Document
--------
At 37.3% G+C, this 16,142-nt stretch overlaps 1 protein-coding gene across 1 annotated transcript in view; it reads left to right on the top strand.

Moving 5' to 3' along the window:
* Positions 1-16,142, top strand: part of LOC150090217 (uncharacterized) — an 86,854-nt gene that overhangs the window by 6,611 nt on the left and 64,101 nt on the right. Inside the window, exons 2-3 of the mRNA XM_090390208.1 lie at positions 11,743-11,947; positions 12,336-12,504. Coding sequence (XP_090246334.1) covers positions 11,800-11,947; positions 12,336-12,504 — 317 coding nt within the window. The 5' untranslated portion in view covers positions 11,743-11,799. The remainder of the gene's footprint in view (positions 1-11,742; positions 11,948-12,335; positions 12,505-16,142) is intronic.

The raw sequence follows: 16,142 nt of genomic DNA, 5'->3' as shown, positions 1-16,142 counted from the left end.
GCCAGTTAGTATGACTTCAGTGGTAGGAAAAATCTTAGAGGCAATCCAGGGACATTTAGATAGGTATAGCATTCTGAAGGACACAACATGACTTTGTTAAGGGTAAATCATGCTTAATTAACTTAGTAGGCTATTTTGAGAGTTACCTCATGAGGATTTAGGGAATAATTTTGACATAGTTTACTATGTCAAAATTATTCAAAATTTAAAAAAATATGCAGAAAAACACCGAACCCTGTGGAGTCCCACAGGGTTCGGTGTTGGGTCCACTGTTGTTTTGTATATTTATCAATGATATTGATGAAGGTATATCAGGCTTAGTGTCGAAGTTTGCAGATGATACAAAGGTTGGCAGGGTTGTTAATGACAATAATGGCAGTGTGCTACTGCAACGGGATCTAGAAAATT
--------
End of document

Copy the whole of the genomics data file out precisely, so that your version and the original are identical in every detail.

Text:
At 37.3% G+C, this 16,142-nt stretch overlaps 1 protein-coding gene across 1 annotated transcript in view; it reads left to right on the top strand.

Moving 5' to 3' along the window:
* Positions 1-16,142, top strand: part of LOC150090217 (uncharacterized) — an 86,854-nt gene that overhangs the window by 6,611 nt on the left and 64,101 nt on the right. Inside the window, exons 2-3 of the mRNA XM_090390208.1 lie at positions 11,743-11,947; positions 12,336-12,504. Coding sequence (XP_090246334.1) covers positions 11,800-11,947; positions 12,336-12,504 — 317 coding nt within the window. The 5' untranslated portion in view covers positions 11,743-11,799. The remainder of the gene's footprint in view (positions 1-11,742; positions 11,948-12,335; positions 12,505-16,142) is intronic.

The raw sequence follows: 16,142 nt of genomic DNA, 5'->3' as shown, positions 1-16,142 counted from the left end.
GCCAGTTAGTATGACTTCAGTGGTAGGAAAAATCTTAGAGGCAATCCAGGGACATTTAGATAGGTATAGCATTCTGAAGGACACAACATGACTTTGTTAAGGGTAAATCATGCTTAATTAACTTAGTAGGCTATTTTGAGAGTTACCTCATGAGGATTTAGGGAATAATTTTGACATAGTTTACTATGTCAAAATTATTCAAAATTTAAAAAAATATGCAGAAAAACACCGAACCCTGTGGAGTCCCACAGGGTTCGGTGTTGGGTCCACTGTTGTTTTGTATATTTATCAATGATATTGATGAAGGTATATCAGGCTTAGTGTCGAAGTTTGCAGATGATACAAAGGTTGGCAGGGTTGTTAATGACAATAATGGCAGTGTGCTACTGCAACGGGATCTAGAAAATT